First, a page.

FAYETTEVILLE, Ark. (Reuters) - Wal-Mart Stores Inc executives on Friday reassured workers they remained integral to the company’s success as they highlighted investments in online sales and other technology to compete with rivals like Amazon.com Inc.
Wal-Mart is successfully using e-commerce to boost sales but does not want to alienate workers who have helped drive gains with improved customer service and higher morale following a rise in base pay to $10 an hour.
“We will compete with technology, but win with people,” Chief Executive Doug McMillon said at Wal-Mart’s annual shareholder meeting where all the company’s board member nominations were approved. “We will be people-led and tech-empowered.”
The nod to store employees and the retail workforce was a departure from past years when the company focused shareholder presentations on the technology it was adopting to close the online gap with Amazon and beat other competitors.
The shift followed complaints by labor groups that Wal-Mart had to do more for workers, despite the company’s $2.7 billion investment in employee training and wages in 2015 and the 2016 wage increase to $10.
McMillon’s comments capped a three-day media event during which the company announced initiatives like a test program that allows store workers to deliver packages ordered on the retailer’s website and the use of blockchain technology to ensure safety in its food supply chain.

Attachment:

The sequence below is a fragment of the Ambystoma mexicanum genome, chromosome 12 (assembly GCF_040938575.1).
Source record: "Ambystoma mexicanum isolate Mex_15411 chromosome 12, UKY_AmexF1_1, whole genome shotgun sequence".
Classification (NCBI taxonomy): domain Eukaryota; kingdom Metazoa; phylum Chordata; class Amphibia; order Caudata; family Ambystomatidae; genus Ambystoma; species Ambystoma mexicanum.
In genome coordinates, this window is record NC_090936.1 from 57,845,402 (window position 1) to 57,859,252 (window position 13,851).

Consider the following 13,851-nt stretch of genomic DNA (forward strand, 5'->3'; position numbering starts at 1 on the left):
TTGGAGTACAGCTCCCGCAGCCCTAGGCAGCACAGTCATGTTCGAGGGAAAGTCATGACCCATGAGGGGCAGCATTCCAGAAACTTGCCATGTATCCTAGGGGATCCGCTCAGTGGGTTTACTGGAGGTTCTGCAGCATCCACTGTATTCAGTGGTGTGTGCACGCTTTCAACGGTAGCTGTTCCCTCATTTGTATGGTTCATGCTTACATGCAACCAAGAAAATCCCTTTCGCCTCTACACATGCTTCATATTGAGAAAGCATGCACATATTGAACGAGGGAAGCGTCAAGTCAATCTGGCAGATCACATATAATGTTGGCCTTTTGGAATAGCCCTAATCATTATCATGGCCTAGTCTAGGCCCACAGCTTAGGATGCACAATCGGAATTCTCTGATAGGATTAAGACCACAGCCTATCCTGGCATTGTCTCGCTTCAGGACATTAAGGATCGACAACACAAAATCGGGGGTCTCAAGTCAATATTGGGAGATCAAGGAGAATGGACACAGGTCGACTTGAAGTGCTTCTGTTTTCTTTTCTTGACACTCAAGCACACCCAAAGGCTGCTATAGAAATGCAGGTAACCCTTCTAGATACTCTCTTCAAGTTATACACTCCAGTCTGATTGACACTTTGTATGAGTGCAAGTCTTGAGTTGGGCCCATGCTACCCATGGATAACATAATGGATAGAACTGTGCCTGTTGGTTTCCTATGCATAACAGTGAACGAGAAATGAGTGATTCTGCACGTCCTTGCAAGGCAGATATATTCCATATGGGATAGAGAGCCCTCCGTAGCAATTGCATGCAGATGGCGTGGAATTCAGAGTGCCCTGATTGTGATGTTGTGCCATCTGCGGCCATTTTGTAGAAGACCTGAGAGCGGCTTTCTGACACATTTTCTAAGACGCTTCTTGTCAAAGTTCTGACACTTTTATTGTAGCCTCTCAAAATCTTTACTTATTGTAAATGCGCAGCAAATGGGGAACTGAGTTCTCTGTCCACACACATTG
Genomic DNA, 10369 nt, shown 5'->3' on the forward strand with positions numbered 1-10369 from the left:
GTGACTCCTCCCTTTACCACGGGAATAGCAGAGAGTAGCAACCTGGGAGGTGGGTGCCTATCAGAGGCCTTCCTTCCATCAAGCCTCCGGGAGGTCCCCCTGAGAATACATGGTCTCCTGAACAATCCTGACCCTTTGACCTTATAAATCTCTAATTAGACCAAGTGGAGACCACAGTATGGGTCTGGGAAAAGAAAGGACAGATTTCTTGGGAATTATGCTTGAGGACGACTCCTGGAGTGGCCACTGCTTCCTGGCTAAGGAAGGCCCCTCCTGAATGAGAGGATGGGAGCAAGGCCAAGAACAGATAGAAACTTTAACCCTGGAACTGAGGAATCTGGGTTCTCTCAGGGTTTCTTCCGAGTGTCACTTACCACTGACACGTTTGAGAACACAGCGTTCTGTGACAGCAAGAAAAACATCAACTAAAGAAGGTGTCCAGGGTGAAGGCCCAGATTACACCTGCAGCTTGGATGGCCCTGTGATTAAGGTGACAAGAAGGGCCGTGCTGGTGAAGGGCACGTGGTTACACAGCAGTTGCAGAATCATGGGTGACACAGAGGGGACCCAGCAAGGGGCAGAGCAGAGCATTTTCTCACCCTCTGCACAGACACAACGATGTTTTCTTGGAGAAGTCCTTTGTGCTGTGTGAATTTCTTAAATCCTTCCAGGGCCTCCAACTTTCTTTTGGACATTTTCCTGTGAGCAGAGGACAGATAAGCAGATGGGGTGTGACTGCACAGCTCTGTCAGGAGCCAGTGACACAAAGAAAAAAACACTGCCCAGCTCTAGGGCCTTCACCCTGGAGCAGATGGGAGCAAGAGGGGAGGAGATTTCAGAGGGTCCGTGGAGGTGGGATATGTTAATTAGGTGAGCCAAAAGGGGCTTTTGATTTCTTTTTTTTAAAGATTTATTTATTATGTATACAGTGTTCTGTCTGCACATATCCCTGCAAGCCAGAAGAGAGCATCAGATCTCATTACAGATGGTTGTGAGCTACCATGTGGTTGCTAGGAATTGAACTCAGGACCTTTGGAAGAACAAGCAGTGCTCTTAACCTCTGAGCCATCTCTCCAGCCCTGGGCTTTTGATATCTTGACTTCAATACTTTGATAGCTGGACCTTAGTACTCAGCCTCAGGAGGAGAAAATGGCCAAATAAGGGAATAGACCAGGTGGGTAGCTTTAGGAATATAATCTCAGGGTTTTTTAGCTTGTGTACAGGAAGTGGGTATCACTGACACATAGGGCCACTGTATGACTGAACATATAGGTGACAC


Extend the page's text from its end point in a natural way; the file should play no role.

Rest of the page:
Wal-Mart’s investments in technology helped deliver a 63 percent rise in first quarter online sales, up from 29 percent growth in the fourth quarter and 20 percent in the third quarter.
Its results have also outshined rivals like Target Corp, department-store chains and apparel retailers.
The shareholders meeting at the Bud Walton Arena in Fayetteville, Arkansas, 30 miles from the company’s headquarters in Bentonville, was packed with 14,000 people, including workers from around 27 countries and shareholders. The company tapped Blake Shelton to host the show which included pop stars like Gwen Stefani, Mary J. Blige and Rachel Platten.
Wal-Mart’s shareholders approved all 11 company-recommended board members and voted in-line with company wishes. None of the four shareholder proposals put forward were approved. One from Making Change at Wal-Mart, part of the United Food and Commercial Workers Union, called for an independent chairman to act in the interests of Wal-Mart’s hourly workers.
“How can any Wal-Mart associate build a better life when they have been with the company for five years or more and they make $9 or $10 an hour,” said Amy Ritter from the labor group, who presented the proposal.
For years, influential proxy advisory firms have recommended shareholders vote in favor of an independent board chairman without ties to management or the founding family, ever since bribery allegations several years ago exposed serious board oversight failures.
About 51 percent of Wal-Mart’s stock is controlled by the Walton family and current Chairman of the Board Greg Penner is married to the grandaughter of Wal-Mart founder Sam Walton.
Reporting by Nandita Bose; Editing by Andrew Hay